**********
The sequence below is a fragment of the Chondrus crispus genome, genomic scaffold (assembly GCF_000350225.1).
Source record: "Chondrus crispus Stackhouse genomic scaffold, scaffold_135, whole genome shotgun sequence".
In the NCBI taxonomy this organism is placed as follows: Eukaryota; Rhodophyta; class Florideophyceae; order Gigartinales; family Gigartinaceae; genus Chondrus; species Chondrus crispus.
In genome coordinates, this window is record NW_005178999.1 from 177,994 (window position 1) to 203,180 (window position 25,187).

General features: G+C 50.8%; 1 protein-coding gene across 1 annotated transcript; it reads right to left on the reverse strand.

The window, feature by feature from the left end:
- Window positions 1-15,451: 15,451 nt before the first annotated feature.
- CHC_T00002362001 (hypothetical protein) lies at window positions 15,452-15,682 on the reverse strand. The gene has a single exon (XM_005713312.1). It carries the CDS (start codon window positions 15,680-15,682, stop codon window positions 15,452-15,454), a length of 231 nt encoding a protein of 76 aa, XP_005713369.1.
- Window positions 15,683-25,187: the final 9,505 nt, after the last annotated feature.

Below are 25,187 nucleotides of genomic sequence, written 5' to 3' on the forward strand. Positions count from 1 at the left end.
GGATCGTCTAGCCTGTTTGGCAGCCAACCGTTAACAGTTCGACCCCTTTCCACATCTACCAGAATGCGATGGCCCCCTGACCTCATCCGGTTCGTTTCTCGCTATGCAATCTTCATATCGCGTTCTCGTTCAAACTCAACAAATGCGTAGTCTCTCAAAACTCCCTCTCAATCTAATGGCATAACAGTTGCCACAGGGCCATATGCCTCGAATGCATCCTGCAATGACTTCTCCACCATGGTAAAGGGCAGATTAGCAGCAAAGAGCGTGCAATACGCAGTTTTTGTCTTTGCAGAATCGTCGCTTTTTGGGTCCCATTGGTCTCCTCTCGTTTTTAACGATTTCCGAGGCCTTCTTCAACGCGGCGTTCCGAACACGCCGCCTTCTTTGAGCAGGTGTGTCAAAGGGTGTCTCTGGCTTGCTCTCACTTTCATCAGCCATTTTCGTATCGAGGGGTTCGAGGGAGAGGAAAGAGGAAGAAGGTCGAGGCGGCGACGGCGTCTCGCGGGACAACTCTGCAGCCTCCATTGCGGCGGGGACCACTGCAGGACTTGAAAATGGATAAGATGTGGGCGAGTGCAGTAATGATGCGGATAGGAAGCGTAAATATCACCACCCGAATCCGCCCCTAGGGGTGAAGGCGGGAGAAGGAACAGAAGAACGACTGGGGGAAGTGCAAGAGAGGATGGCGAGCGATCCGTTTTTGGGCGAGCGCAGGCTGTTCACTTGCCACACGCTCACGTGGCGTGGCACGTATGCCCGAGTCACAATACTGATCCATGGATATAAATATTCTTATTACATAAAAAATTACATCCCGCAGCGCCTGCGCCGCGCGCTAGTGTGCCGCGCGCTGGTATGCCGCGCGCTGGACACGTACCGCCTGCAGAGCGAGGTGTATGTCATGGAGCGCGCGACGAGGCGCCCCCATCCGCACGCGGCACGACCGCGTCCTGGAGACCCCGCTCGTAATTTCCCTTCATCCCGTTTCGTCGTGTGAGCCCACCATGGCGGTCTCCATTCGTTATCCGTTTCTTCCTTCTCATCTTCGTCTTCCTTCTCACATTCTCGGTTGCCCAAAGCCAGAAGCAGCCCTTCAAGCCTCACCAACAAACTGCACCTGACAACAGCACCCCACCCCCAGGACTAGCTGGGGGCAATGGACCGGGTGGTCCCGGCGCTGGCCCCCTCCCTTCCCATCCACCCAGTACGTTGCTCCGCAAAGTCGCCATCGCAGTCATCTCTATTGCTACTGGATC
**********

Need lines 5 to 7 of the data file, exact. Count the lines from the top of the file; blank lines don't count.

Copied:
General features: G+C 50.8%; 1 protein-coding gene across 1 annotated transcript; it reads right to left on the reverse strand.

The window, feature by feature from the left end:
- Window positions 1-15,451: 15,451 nt before the first annotated feature.